The power of faith is interwoven in our community through the foundation of churches, mosques and temples. Throughout the last century, the diversity of religion has grown beyond the traditional Christian base presenting fractions of African American congregations resulting in international alliances among religious leaders.
Bishop J. L. Jones, Sr. is an influential voice of the Apostolic faith, in 2014 he was selected as the Diocesan Bishop of the Illinois State Council of the PCAF (Pentecostal Churches of the Apostolic Faith Association, Inc.) International Organization as well as serving as State Bishop for 40 churches. His journey is a long and interesting one as former firefighter who started serving with the City of Chicago Fire Department in 1977. Working his way up the ladder over the years, he eventually became Exempt Rank and retired from his dual role as Assistant Fire Commissioner and Chief Officer of Diversity in 2005.
His time as a firefighter allowed him to connect with various groups of people in the community outside his church and missions. Connecting with people started long before as his family relocated from Natchez, Mississippi following the trail that so many Black Southerners searching for a better quality of life. At the age of 11,his family moved to Chicago where he found his church family at Victory Apostolic Faith Church.
Throughout the years, Jones was never far from his childhood church returning from duty after serving in the U.S. Army teaching Sunday school there and being called to the ministry in 1980.
Jone’s rise in the Apostolic faith community has been a gradual dedication attending the Moody Bible Institute, Midwest Apostolic Bible College and Trinity Bible College. In 1997, he was awarded an Honorary Doctorate from the Pentecostal Bible College. Throughout the years, Bishop Jones has earned his place as one of the leading faith leaders. Aside from his international leadership role for PCAF, he is the pastor of the Apostolic Assembly of the Lord Jesus Christ located on the far South Side of Chicago. The role in the council has resulted in some gradual changes.
“Let me go back a little ways and say that when our Bishop died. He died in the pulpit. The mantle kind of fell on me after the convention. I was selected as the chosen one for it. One of the things that I wanted to believe immediately is to conduct a comprehensive analysis of the council to find out what was really needed. What do we need to do as pastors, what needed to change, what needed to stay the same. That took about 7 months. Once that was done, it gave me an open book or understanding of what I was dealing with. I knew the pastor’s needs, I knew the needs of the local congregation as a whole.”
Jones works closely with young adults in the community and just recently founded “Ministers for Peace”, an organization that will be inviting a collective of leaders from various faiths to open up resources for the entire community. He believes it’s important to take time to invest in communities lacking proper role models.
“I was with a student who was late applying for college and went with him to the university to meet with the admissions director. We have to keep them encouraged, it just so happens that the student has some home issues and life challenges. It’s important that we mentor our young people because there are some things that they struggle with.” he said. “I deal with group mentoring – there’s a big need for that. Also, sharing with young people the global landscape on the importance to discover the whole world. Not just your neighborhood and family but if you can become conscious—you can become aware.”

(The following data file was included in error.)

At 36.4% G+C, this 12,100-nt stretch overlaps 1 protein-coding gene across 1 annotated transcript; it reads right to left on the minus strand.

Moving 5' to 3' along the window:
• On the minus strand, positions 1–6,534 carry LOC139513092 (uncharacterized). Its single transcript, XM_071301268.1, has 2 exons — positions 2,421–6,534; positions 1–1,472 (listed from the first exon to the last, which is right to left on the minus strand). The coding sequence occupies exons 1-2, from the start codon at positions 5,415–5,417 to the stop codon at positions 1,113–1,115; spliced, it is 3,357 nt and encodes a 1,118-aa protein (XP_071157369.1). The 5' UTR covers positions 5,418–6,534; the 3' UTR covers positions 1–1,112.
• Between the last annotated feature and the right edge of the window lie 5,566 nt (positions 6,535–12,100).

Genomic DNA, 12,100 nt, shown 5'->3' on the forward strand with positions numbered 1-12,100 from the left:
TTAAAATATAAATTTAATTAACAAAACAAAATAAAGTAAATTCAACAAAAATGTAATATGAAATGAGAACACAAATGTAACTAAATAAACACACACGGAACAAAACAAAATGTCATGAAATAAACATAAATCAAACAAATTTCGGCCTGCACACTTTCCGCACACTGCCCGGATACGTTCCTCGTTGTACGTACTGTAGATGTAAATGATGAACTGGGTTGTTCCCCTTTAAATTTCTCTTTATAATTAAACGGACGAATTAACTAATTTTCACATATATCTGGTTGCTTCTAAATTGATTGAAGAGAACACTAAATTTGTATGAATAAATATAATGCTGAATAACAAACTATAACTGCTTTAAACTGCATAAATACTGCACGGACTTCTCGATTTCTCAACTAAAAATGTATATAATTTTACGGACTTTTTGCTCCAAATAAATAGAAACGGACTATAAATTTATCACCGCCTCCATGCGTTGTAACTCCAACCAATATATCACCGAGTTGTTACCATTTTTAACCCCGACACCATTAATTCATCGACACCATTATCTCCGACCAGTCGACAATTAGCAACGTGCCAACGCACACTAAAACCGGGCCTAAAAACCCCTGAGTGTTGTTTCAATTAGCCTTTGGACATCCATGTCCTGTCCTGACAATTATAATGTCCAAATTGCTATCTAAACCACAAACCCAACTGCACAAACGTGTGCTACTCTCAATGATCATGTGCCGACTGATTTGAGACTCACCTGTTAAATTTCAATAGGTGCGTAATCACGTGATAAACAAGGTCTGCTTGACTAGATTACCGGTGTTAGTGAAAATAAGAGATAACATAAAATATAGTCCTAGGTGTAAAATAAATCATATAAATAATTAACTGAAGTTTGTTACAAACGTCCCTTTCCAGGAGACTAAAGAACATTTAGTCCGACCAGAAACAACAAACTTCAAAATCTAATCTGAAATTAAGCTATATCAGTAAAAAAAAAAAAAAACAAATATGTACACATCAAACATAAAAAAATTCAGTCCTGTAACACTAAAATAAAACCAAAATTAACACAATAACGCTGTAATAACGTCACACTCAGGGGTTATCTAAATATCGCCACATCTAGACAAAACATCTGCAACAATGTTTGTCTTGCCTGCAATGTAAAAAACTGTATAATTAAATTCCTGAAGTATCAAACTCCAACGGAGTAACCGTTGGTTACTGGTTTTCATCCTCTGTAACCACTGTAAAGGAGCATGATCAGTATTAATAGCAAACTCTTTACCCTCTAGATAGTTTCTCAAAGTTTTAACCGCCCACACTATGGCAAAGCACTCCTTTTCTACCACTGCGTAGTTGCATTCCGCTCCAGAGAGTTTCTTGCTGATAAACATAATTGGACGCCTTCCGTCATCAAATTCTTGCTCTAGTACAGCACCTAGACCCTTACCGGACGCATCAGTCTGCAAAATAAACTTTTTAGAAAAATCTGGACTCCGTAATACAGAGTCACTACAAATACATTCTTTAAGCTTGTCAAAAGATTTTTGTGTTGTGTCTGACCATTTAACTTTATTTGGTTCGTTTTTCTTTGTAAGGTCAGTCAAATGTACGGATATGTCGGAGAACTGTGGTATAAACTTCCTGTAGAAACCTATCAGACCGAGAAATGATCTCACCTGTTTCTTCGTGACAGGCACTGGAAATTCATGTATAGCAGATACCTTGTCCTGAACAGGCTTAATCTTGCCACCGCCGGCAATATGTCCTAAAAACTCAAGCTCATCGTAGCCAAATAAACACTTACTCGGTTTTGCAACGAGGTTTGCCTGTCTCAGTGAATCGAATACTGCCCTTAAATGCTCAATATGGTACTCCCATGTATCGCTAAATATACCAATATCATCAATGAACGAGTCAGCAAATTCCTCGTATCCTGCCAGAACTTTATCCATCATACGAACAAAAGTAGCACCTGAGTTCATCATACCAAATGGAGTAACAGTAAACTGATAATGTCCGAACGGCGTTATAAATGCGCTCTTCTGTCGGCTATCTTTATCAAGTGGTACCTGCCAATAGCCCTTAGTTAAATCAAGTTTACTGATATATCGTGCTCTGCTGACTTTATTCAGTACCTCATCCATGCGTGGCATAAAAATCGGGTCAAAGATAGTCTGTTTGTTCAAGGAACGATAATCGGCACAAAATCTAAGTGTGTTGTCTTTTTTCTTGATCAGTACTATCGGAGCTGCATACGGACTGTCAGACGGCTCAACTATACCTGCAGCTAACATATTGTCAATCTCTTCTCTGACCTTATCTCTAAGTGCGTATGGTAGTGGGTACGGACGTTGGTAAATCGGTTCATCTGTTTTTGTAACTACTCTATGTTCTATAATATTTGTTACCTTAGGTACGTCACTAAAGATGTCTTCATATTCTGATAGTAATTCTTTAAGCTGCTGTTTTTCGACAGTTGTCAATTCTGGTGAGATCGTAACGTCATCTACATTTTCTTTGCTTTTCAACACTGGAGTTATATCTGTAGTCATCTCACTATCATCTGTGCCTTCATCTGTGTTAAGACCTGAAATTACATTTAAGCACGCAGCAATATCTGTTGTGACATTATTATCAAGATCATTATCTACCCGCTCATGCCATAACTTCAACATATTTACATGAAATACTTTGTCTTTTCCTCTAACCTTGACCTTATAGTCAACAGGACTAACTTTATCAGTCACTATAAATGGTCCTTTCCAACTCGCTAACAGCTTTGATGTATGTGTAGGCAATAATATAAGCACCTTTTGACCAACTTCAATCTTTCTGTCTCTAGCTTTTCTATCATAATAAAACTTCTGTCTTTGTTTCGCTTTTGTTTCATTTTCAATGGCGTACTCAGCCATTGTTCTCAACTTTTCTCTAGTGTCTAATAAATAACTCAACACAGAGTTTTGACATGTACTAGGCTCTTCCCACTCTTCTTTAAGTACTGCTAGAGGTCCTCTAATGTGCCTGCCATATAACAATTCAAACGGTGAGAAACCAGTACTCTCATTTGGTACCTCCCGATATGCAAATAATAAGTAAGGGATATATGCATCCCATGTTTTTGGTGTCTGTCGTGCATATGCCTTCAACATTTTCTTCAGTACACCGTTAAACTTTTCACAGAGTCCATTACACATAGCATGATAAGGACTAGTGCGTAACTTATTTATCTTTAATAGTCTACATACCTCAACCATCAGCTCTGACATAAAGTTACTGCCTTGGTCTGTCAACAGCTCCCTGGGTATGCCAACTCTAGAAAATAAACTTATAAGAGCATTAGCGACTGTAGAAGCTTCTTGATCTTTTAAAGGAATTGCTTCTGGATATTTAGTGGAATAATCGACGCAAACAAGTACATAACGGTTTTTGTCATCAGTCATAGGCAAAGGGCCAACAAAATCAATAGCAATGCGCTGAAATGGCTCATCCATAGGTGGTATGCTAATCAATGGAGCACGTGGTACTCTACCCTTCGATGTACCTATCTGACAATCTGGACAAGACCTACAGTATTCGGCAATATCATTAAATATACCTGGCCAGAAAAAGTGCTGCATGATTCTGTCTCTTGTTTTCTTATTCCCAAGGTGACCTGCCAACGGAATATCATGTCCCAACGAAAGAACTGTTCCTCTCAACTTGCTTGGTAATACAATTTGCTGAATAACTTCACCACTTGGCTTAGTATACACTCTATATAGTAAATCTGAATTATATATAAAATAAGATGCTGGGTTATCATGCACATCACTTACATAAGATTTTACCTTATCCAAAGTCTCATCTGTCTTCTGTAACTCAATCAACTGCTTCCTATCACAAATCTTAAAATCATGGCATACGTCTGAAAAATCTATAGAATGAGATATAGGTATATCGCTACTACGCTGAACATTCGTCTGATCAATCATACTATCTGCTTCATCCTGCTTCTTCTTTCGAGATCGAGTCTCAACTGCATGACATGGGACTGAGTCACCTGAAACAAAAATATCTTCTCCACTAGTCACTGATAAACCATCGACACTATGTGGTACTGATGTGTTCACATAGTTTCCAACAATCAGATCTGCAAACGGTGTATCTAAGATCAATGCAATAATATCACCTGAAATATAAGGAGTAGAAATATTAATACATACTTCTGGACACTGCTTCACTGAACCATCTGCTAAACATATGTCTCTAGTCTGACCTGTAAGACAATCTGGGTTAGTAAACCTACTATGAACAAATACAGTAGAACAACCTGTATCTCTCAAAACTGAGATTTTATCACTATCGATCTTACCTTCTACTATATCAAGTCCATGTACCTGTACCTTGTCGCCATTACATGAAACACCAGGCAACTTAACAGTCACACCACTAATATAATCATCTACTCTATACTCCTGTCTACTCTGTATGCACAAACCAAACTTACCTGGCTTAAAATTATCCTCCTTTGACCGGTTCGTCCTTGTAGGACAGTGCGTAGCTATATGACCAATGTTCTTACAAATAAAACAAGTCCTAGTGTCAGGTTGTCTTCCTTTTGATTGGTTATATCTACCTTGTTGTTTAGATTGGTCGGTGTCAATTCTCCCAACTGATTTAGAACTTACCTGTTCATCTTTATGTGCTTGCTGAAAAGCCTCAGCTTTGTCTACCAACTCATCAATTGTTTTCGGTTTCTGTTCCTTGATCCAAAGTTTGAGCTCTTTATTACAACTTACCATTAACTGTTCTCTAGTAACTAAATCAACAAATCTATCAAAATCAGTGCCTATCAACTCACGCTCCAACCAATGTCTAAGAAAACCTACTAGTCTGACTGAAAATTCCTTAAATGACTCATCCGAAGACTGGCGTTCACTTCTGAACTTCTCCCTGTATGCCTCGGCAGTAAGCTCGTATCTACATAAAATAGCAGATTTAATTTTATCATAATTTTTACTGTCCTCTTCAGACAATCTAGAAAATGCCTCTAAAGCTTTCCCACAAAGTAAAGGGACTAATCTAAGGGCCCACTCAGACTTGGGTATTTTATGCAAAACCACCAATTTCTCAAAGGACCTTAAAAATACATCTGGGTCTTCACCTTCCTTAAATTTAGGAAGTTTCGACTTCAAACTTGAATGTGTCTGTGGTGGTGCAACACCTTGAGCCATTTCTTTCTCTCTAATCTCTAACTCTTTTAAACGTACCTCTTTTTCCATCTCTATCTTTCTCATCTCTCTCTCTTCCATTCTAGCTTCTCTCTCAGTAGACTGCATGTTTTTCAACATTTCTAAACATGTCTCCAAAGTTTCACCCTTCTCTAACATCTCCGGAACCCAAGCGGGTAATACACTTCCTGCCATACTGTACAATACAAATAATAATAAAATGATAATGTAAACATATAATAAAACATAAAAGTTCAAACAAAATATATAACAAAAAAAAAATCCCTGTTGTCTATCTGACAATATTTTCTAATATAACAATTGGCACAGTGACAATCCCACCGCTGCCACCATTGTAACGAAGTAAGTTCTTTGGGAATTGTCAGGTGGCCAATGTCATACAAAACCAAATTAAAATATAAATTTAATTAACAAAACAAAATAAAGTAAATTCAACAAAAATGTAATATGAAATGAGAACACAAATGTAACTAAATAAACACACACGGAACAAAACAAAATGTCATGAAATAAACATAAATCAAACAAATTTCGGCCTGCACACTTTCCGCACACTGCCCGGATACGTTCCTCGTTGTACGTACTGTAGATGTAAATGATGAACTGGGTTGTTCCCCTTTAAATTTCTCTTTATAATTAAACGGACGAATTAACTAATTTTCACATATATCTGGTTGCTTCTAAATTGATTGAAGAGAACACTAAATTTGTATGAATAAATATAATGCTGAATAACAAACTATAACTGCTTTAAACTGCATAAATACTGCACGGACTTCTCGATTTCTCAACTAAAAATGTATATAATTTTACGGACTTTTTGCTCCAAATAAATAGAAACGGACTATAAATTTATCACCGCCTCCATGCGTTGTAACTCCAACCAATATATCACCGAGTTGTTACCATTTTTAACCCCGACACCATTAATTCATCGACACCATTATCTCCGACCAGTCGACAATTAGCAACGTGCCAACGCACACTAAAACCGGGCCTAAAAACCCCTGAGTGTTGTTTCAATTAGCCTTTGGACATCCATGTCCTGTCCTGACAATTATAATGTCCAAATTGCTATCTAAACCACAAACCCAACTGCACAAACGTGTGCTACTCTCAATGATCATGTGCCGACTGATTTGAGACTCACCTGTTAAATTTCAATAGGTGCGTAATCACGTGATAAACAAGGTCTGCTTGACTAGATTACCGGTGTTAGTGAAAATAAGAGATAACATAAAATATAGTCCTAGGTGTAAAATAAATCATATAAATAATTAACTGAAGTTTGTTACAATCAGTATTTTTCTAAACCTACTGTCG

Over the years, Jones and his mission have traveled the world . He is a constant fixture in Liberia, Nigeria, Uganda, Dominican Republic, and Haiti helping to build schools and provide clean water and better living conditions.
Jones is the President of the Brownlow, Belton, Sullivan & Arms, a non-for-profit organization. He was instrumental in the development of the seven-story Hancock House, an 89-unit low income housing complex for senior citizens located in the West Pullman community. The housing project started out as an idea among three missionaries; Hattie C. Brownlow, Mother Essie Belton and Dr. Lula Mae Sullivan.
Jones explains. “We’re looking at building another senior building. It would be a blessing to the seniors once we get the building up. We’re hoping to have an After School program for young people so they can come into the church year-around. Mentorship is very important to me and to be there for them.”
In his determination to connect faith leaders in his council with the community, Jones takes his role seriously especially in the wake of the long electoral process that included both state and citywide public officials in office. He believes a pastor’s trust with his congregation should not be compromised for personal benefits.
“As a pastor, we can’t afford to sell each other out, that is the thing that I’m looking at. If we sell each other out, after awhile we won’t be able to trust any of our own to move this thing out of its murky waters. We do look for each other on this level especially pastors like myself.” said Jones.
Bishop J.L. Jones and his wife, LaVerne have been married for almost 46 years raising six children and the proud grandparents of seven grandchildren – he feels his work is not done.
“We have to be very careful what we say across that pulpit and who we support. To rehearse it over and over on how this is going to effect the congregation and how is it going to effect the community? It’s important to think about that and if it’s not going to bless our community then we have to come up with something that will.”